I figure a small Casper update is in order. Since we last spoke, I’ve been spending a lot of time bringing performance up on the demo fib program. Let’s start with the last example, fib(20), which executed in a little over 600 milliseconds and took a whopping 70 MB of memory to run over the course of the program lifetime. To execute fib(20), Casper run 229990 instructions, and I wasn’t sure how good or bad that number was. It was bad.

Today Casper runs the same code with only 182640 instructions executed. This is largely due to the fact that my instruction emitter for if statements was woefully inefficient. I spent a lot of time in the bytecode emitter making sure to optimize all outputs; after all, the fastest Casper will ever run is when it’s not running anything. Fixing up the bytecode output dropped execution time roughly in half, but didn’t help the memory usage. I fixed that by opting out of stack copying the running code blocks in and out of the execution stack for every function call and return. This cut the total memory usage down to something a little under 10 MB. It’s an impressive reduction, but we can do better in the future. This optimization saved us a little over 150 milliseconds in execution time. Other optimizations (e.g., direct dispatch when using GCC, switching to a frame model for call and returns to avoid copying the whole block, and a few new data structures) bring us down around 60 milliseconds, leaving us around a total of 90 milliseconds of execution time. Overall, it’s a huge win, but we can do better.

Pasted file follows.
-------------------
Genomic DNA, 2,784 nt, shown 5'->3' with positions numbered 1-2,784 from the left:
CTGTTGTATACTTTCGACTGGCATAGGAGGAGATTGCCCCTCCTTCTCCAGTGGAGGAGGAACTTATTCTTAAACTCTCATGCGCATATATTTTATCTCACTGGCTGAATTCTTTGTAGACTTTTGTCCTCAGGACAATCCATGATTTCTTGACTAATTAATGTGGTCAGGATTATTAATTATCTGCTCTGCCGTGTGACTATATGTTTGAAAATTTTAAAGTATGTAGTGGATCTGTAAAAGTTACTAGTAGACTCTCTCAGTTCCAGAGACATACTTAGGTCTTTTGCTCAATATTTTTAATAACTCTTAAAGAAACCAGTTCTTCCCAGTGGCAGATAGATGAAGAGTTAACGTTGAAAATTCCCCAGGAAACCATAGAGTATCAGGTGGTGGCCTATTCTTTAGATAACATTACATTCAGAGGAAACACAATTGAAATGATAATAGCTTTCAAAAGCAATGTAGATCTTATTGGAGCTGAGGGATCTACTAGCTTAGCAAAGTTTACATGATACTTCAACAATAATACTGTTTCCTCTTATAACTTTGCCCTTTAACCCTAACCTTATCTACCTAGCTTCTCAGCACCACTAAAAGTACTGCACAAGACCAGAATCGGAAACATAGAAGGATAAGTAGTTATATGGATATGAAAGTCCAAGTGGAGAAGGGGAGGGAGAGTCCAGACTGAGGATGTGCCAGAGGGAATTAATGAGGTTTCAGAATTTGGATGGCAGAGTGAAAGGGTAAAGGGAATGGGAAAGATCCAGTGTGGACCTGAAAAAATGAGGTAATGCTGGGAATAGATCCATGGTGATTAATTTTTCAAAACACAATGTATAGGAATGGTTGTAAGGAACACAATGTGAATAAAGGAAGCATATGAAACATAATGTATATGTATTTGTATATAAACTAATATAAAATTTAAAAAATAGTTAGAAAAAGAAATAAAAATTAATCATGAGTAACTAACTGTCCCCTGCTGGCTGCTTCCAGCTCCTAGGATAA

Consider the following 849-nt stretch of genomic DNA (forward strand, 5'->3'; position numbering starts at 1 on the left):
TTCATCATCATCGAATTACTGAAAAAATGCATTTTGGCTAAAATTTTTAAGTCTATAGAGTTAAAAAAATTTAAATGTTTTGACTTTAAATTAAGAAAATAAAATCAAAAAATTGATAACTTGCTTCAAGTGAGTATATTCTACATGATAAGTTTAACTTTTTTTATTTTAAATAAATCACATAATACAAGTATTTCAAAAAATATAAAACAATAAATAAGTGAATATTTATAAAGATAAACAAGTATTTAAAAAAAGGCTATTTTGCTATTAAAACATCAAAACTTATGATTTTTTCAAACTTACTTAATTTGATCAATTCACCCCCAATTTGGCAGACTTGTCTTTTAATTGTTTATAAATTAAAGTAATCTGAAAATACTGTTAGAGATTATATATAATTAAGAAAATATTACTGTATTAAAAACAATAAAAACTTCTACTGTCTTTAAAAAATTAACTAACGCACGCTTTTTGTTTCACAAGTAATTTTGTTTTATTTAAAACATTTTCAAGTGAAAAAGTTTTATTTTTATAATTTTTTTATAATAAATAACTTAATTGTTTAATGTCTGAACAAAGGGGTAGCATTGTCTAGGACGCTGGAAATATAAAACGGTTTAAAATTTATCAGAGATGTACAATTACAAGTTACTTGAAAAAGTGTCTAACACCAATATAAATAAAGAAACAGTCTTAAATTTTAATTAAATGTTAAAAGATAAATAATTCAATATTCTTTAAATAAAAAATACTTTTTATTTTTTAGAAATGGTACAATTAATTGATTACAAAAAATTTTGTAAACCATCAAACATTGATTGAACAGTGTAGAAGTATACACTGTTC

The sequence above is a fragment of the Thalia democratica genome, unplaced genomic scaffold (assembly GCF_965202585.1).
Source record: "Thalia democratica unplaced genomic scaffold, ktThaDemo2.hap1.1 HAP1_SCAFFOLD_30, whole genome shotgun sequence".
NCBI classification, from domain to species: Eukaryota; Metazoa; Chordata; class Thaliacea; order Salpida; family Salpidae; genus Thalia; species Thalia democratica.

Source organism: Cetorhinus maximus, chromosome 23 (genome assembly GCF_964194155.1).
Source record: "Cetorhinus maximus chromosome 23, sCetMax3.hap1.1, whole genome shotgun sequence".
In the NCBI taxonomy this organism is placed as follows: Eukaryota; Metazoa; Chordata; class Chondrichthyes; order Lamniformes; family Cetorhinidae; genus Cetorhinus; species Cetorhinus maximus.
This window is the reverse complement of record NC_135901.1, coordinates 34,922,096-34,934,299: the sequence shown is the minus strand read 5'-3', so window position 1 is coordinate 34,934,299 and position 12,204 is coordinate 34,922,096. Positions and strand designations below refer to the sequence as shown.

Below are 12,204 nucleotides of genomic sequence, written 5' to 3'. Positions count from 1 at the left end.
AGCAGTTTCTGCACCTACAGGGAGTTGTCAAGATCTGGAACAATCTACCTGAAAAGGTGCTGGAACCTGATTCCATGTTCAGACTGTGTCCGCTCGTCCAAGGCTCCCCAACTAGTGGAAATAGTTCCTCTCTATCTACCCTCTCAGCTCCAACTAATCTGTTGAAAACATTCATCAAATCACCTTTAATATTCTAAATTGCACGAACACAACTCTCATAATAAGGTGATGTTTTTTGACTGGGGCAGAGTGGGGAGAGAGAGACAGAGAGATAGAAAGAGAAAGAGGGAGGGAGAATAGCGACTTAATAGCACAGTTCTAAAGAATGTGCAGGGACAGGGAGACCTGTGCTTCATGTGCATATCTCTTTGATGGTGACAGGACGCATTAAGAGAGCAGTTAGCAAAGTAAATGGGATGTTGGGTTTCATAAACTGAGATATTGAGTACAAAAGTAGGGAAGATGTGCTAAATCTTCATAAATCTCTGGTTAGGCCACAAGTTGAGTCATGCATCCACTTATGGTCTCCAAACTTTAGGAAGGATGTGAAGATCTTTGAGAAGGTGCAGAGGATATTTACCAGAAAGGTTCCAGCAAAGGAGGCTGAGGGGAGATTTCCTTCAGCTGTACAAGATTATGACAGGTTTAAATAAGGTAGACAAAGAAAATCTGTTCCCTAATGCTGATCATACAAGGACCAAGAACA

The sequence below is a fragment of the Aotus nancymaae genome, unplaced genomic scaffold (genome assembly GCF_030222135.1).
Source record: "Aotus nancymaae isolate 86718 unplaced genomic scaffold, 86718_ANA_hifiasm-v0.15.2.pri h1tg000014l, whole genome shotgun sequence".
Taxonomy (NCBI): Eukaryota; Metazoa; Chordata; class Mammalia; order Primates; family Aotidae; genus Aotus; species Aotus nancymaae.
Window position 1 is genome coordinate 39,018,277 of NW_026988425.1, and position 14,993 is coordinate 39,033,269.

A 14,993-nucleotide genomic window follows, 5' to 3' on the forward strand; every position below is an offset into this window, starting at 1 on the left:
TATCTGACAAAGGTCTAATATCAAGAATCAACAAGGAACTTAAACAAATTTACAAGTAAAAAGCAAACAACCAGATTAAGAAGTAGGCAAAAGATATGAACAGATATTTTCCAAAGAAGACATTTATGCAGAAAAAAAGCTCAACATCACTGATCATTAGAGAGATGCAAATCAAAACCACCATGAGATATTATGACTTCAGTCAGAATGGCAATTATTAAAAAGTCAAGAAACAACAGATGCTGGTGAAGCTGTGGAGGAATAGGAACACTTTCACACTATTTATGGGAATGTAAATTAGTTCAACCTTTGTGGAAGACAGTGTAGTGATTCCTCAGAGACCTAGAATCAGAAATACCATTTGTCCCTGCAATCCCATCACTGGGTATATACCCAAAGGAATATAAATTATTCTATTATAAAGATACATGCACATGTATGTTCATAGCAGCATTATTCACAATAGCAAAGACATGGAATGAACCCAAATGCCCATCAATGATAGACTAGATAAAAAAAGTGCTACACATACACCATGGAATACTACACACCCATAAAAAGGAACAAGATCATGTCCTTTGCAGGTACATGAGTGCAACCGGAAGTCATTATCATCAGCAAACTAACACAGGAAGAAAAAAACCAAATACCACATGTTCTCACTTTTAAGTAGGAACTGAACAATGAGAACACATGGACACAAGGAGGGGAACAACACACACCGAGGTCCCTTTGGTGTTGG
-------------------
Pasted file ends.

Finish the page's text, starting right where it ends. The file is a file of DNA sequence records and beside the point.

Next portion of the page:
Perl, for sake of argument, performs the same computation in just under 30 milliseconds. Perl is fast, but arguably not the fastest language out there and I think getting closer to where Perl is performing is a good goal. I’m sure the bytecode emitter is running some interesting optimizations on the recursive algorithm, and I’d like to emulate some of those. Recursive calls (i.e., function calls and returns) are the most expensive type of operation you can make in Casper right now, so optimizing them away would be an obvious win. I haven’t had a ton of time to work, and I probably won’t for a while; I’m ending my internship and moving at the end of the week. Progress in my mind, though, is quite good.